On the one hand, we had a lot of fascist policies and political decisions that were taken basically every day. We had the Polish-Belarusian border issues and the atrocities on that border against racialised refugees. We had not only anti-feminist, but basically anti-women legislation, aiming for a greater ban on abortion than the one that already existed. We had anti-LGBTQI+ declarations, statements and efforts to change the law. We had very tragic moments around work.

We had people dying in the workplace because of exhaustion. So, for example, we had doctors and nurses dying in the course of their work. We had at least one worker at Amazon who died of exhaustion during the Covid period. The government did not intervene very much in these situations. Basically we had this state of exception, this situation of treating certain categories of people as enemies, as less than human. But we also suffered from what I call this state of exception, which consists of being constantly provoked by political decisions and statements that cause very intense and very difficult emotions, such as fear, anger and anxiety.

We've been living like this for eight years. Anyone with a progressive position and mindset woke up every day to new atrocities and new hate speech unleashed by the government. The biggest difference now, after the election, is that we don't wake up with this nagging feeling of anxiety, of fear, of some new unacceptable political decision or situation that we have to face and act against. So we're exhausted after eight years of protesting against everything: for women, for gay rights, for refugees, for workers. All these struggles have been on a daily basis, very intense. So I would say we are on the opposition side, and here I don't make much of a distinction between the left and the liberals, because many liberals were genuinely busy criticising the conservative government as well. We're exhausted.

Right now, on the one hand, we're going to see a lot of amusing happenings on the political scene. But on the other hand, at least we don't have that exhaustion, that anger, that fear on a daily basis in our emotional life. That is a fantastic change.  

In September 2022, we saw the outbreak of major protests in Iran which were about feminist struggles and against strict controls. Is there an Islamic feminism? Is it the same kind of feminism that we see in the West, or are some other countries making their feminist struggle different in terms of agency?

I would like to make two comments about the way you ask this question. One is that you are very delicate in describing the situation in Iran. I believe that what women and their allies have been struggling with in Iran since last year, since September last year, was actually a genocide against women.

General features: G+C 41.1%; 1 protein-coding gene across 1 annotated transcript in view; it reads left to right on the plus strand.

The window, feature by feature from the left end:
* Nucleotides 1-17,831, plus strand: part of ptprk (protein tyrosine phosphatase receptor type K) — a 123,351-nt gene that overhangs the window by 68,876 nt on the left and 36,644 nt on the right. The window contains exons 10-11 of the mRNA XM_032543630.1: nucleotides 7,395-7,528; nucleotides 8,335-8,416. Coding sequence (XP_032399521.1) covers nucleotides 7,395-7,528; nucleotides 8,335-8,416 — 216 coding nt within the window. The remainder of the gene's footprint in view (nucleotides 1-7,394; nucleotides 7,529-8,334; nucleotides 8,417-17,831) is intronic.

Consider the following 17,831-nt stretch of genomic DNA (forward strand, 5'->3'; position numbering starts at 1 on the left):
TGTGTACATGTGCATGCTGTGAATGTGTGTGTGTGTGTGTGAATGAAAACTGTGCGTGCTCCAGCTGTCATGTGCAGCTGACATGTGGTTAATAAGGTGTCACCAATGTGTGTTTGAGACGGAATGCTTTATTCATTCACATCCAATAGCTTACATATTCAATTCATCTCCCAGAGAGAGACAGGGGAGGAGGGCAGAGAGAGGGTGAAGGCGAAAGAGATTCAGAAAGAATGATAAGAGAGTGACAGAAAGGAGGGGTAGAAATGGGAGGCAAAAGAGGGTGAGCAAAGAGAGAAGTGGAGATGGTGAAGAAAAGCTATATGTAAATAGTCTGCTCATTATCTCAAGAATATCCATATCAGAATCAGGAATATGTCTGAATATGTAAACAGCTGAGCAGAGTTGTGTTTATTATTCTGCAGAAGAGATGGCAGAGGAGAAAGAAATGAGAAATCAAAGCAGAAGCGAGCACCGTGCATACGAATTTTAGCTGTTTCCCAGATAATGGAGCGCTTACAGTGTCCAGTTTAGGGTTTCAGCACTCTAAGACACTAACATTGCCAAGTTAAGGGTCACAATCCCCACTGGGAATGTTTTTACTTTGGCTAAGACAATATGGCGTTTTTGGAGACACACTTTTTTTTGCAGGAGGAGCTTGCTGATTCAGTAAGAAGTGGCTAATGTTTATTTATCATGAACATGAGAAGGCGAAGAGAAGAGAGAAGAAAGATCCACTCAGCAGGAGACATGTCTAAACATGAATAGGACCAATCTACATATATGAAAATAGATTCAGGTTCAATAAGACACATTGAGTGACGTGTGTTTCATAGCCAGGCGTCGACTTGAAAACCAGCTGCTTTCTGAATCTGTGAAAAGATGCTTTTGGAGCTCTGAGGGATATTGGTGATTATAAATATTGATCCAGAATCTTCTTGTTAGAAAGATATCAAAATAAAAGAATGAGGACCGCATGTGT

It was not about working conditions or hairdressing or anything like that. It was actually the active efforts of the Iranian state to erase women, basically to kill women. So the situation was much more dramatic than it was described. I make this comment so that we can move on with a slightly altered perception, because I would not reduce the protest in Iran to hairstyles or education or women's rights in that mild way. I'd say it was the right to live as a woman that was at stake there.

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And another thing is that I find it very problematic to talk about Islamic feminism, because if we want to talk about Islamic feminism, we also have to talk about Catholic feminism or atheist feminism. We would be dividing feminism into religious, regional or cultural contexts, something to be avoided. We don't talk much about European feminism, for example, mainly because it's perceived to be so diverse. There is feminist literature, including a whole postmodern variety.

So I'm quite against being open to the idea of Islamic feminism, because in the countries that are considered Islamic, we have Marxists, we have postmodernists, we have traditionalists. You know, feminisms are feminisms. They are not influenced by the cultural context alone. They grow out of a rejection of inequality, the oppression and discrimination of women, the treatment of women as a resource, as a source of unpaid and invisible labour, as a source of reproductive power. And this struggle is very similar in Poland, in Iran, in the USA, in Brazil, everywhere. So for me, the very concept of Islamic feminism is an idea that comes from Europe, an idea that is based on our attempt to understand the world regionally. And I don't think that's the best way of looking at the world.

So I would talk about women in Iran, or feminists in Iran, but I wouldn't call them Islamic feminists, because they might be against Islam, or they might want to preserve a certain version of Islam, but at the same time they might want to promote Marxist economics, for example.

In this region that is perceived as Islamic, we have Rojava women, we have Palestinian women, we have Iranian women. We have women in Iraq and Afghanistan who are building slightly different versions of feminism. But what unites them is not Islam. That is not the main issue for feminists. Nowhere, not even in countries where Islam is the biggest religion, is it the biggest issue. Their main concern is always the situation and the position of women but also of all those areas of culture, of society, of the economy that are perceived as feminine: social reproduction, invisible work, the care sector and other areas where what is perceived as culturally feminine is simultaneously abused and discriminated against.

And I think that in Islamic regions of the world, as everywhere else in the world, women have very different answers to these problems. What I admire about the women in Islamic countries who are fighting for rights and equality and for feminism is that they are amazingly brave. The courage to be a feminist in those parts of the world, it really is amazing. So perhaps that would be the one difference that I see.

The full version of this interview on Crossbordertalks